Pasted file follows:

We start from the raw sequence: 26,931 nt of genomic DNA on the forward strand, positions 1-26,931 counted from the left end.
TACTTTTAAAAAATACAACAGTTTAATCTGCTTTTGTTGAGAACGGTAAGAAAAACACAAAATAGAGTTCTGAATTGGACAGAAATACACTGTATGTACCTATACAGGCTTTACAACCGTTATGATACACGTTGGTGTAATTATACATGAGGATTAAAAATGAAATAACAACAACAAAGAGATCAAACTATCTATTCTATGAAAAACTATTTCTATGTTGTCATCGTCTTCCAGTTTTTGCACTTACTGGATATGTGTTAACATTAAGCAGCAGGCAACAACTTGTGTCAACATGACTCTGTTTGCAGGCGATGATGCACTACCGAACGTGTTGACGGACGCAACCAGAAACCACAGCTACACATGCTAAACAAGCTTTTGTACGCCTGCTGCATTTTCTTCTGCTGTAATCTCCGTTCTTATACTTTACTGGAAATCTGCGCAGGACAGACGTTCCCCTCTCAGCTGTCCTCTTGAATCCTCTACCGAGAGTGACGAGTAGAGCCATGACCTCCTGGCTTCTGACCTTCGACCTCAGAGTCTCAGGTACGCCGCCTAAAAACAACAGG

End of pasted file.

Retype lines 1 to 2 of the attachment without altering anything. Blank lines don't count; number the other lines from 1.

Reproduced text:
We start from the raw sequence: 26,931 nt of genomic DNA on the forward strand, positions 1-26,931 counted from the left end.
TACTTTTAAAAAATACAACAGTTTAATCTGCTTTTGTTGAGAACGGTAAGAAAAACACAAAATAGAGTTCTGAATTGGACAGAAATACACTGTATGTACCTATACAGGCTTTACAACCGTTATGATACACGTTGGTGTAATTATACATGAGGATTAAAAATGAAATAACAACAACAAAGAGATCAAACTATCTATTCTATGAAAAACTATTTCTATGTTGTCATCGTCTTCCAGTTTTTGCACTTACTGGATATGTGTTAACATTAAGCAGCAGGCAACAACTTGTGTCAACATGACTCTGTTTGCAGGCGATGATGCACTACCGAACGTGTTGACGGACGCAACCAGAAACCACAGCTACACATGCTAAACAAGCTTTTGTACGCCTGCTGCATTTTCTTCTGCTGTAATCTCCGTTCTTATACTTTACTGGAAATCTGCGCAGGACAGACGTTCCCCTCTCAGCTGTCCTCTTGAATCCTCTACCGAGAGTGACGAGTAGAGCCATGACCTCCTGGCTTCTGACCTTCGACCTCAGAGTCTCAGGTACGCCGCCTAAAAACAACAGG